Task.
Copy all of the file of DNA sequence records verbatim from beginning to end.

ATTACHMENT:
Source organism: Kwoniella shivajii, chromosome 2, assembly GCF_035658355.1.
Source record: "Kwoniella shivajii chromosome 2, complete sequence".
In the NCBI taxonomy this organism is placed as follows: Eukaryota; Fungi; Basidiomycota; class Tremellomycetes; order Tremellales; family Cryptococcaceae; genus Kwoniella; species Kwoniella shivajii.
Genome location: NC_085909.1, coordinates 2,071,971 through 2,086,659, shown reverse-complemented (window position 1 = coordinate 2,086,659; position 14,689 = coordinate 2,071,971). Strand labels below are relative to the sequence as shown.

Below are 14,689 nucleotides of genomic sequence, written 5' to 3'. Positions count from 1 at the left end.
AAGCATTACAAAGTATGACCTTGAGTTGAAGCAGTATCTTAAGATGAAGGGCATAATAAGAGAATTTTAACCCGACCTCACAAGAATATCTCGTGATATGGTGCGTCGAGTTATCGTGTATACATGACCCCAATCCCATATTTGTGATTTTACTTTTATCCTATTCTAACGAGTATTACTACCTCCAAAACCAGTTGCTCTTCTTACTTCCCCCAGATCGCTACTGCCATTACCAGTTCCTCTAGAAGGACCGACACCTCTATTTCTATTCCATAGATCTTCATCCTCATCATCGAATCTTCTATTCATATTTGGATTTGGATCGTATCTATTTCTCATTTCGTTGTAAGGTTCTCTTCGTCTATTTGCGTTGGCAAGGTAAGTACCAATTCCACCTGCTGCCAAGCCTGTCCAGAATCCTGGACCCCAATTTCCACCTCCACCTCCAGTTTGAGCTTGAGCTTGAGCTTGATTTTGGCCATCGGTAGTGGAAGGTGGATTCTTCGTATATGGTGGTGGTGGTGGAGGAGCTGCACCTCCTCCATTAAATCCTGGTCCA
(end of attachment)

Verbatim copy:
Source organism: Kwoniella shivajii, chromosome 2, assembly GCF_035658355.1.
Source record: "Kwoniella shivajii chromosome 2, complete sequence".
In the NCBI taxonomy this organism is placed as follows: Eukaryota; Fungi; Basidiomycota; class Tremellomycetes; order Tremellales; family Cryptococcaceae; genus Kwoniella; species Kwoniella shivajii.
Genome location: NC_085909.1, coordinates 2,071,971 through 2,086,659, shown reverse-complemented (window position 1 = coordinate 2,086,659; position 14,689 = coordinate 2,071,971). Strand labels below are relative to the sequence as shown.

Below are 14,689 nucleotides of genomic sequence, written 5' to 3'. Positions count from 1 at the left end.
AAGCATTACAAAGTATGACCTTGAGTTGAAGCAGTATCTTAAGATGAAGGGCATAATAAGAGAATTTTAACCCGACCTCACAAGAATATCTCGTGATATGGTGCGTCGAGTTATCGTGTATACATGACCCCAATCCCATATTTGTGATTTTACTTTTATCCTATTCTAACGAGTATTACTACCTCCAAAACCAGTTGCTCTTCTTACTTCCCCCAGATCGCTACTGCCATTACCAGTTCCTCTAGAAGGACCGACACCTCTATTTCTATTCCATAGATCTTCATCCTCATCATCGAATCTTCTATTCATATTTGGATTTGGATCGTATCTATTTCTCATTTCGTTGTAAGGTTCTCTTCGTCTATTTGCGTTGGCAAGGTAAGTACCAATTCCACCTGCTGCCAAGCCTGTCCAGAATCCTGGACCCCAATTTCCACCTCCACCTCCAGTTTGAGCTTGAGCTTGAGCTTGATTTTGGCCATCGGTAGTGGAAGGTGGATTCTTCGTATATGGTGGTGGTGGTGGAGGAGCTGCACCTCCTCCATTAAATCCTGGTCCA